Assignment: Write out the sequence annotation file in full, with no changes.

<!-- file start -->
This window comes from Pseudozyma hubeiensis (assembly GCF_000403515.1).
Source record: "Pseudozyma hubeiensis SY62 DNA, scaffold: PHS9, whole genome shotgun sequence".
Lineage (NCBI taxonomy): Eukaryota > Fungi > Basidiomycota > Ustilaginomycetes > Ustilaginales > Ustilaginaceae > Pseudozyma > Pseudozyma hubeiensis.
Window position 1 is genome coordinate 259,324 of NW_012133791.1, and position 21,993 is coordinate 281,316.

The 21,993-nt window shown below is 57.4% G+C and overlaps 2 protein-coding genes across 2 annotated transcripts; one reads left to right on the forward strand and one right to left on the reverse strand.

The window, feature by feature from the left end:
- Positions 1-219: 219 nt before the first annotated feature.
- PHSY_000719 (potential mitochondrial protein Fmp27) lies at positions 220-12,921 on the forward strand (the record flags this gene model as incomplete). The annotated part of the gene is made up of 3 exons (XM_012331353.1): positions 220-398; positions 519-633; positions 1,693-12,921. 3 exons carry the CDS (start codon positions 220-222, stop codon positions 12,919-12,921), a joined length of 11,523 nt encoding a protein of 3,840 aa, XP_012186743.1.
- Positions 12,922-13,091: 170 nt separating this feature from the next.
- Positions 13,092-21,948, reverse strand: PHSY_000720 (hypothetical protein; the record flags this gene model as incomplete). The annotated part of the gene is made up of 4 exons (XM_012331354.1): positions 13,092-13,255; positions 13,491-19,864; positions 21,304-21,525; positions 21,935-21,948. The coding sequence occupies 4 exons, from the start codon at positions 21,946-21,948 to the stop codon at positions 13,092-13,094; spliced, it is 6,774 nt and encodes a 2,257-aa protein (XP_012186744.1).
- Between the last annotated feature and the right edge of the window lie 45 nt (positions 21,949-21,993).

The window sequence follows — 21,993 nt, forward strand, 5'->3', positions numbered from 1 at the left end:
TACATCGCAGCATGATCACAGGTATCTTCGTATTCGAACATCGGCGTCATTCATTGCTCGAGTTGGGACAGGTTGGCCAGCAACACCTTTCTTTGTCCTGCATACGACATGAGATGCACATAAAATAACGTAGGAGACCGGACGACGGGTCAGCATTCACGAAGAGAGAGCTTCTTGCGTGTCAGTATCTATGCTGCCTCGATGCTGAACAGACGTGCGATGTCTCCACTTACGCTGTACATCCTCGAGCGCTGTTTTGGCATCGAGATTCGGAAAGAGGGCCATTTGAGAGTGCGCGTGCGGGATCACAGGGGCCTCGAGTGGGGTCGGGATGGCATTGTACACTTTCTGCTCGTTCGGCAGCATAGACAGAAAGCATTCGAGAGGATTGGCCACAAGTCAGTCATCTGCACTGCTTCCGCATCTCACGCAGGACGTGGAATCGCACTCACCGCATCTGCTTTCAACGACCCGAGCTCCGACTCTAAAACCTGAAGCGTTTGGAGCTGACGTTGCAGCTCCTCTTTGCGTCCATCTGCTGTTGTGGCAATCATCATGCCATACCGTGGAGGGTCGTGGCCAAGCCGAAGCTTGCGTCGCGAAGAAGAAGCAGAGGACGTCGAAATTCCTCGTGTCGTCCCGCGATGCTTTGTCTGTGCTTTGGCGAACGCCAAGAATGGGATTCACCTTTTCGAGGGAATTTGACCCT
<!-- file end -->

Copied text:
This window comes from Pseudozyma hubeiensis (assembly GCF_000403515.1).
Source record: "Pseudozyma hubeiensis SY62 DNA, scaffold: PHS9, whole genome shotgun sequence".
Lineage (NCBI taxonomy): Eukaryota > Fungi > Basidiomycota > Ustilaginomycetes > Ustilaginales > Ustilaginaceae > Pseudozyma > Pseudozyma hubeiensis.
Window position 1 is genome coordinate 259,324 of NW_012133791.1, and position 21,993 is coordinate 281,316.

The 21,993-nt window shown below is 57.4% G+C and overlaps 2 protein-coding genes across 2 annotated transcripts; one reads left to right on the forward strand and one right to left on the reverse strand.

The window, feature by feature from the left end:
- Positions 1-219: 219 nt before the first annotated feature.
- PHSY_000719 (potential mitochondrial protein Fmp27) lies at positions 220-12,921 on the forward strand (the record flags this gene model as incomplete). The annotated part of the gene is made up of 3 exons (XM_012331353.1): positions 220-398; positions 519-633; positions 1,693-12,921. 3 exons carry the CDS (start codon positions 220-222, stop codon positions 12,919-12,921), a joined length of 11,523 nt encoding a protein of 3,840 aa, XP_012186743.1.
- Positions 12,922-13,091: 170 nt separating this feature from the next.
- Positions 13,092-21,948, reverse strand: PHSY_000720 (hypothetical protein; the record flags this gene model as incomplete). The annotated part of the gene is made up of 4 exons (XM_012331354.1): positions 13,092-13,255; positions 13,491-19,864; positions 21,304-21,525; positions 21,935-21,948. The coding sequence occupies 4 exons, from the start codon at positions 21,946-21,948 to the stop codon at positions 13,092-13,094; spliced, it is 6,774 nt and encodes a 2,257-aa protein (XP_012186744.1).
- Between the last annotated feature and the right edge of the window lie 45 nt (positions 21,949-21,993).

The window sequence follows — 21,993 nt, forward strand, 5'->3', positions numbered from 1 at the left end:
TACATCGCAGCATGATCACAGGTATCTTCGTATTCGAACATCGGCGTCATTCATTGCTCGAGTTGGGACAGGTTGGCCAGCAACACCTTTCTTTGTCCTGCATACGACATGAGATGCACATAAAATAACGTAGGAGACCGGACGACGGGTCAGCATTCACGAAGAGAGAGCTTCTTGCGTGTCAGTATCTATGCTGCCTCGATGCTGAACAGACGTGCGATGTCTCCACTTACGCTGTACATCCTCGAGCGCTGTTTTGGCATCGAGATTCGGAAAGAGGGCCATTTGAGAGTGCGCGTGCGGGATCACAGGGGCCTCGAGTGGGGTCGGGATGGCATTGTACACTTTCTGCTCGTTCGGCAGCATAGACAGAAAGCATTCGAGAGGATTGGCCACAAGTCAGTCATCTGCACTGCTTCCGCATCTCACGCAGGACGTGGAATCGCACTCACCGCATCTGCTTTCAACGACCCGAGCTCCGACTCTAAAACCTGAAGCGTTTGGAGCTGACGTTGCAGCTCCTCTTTGCGTCCATCTGCTGTTGTGGCAATCATCATGCCATACCGTGGAGGGTCGTGGCCAAGCCGAAGCTTGCGTCGCGAAGAAGAAGCAGAGGACGTCGAAATTCCTCGTGTCGTCCCGCGATGCTTTGTCTGTGCTTTGGCGAACGCCAAGAATGGGATTCACCTTTTCGAGGGAATTTGACCCT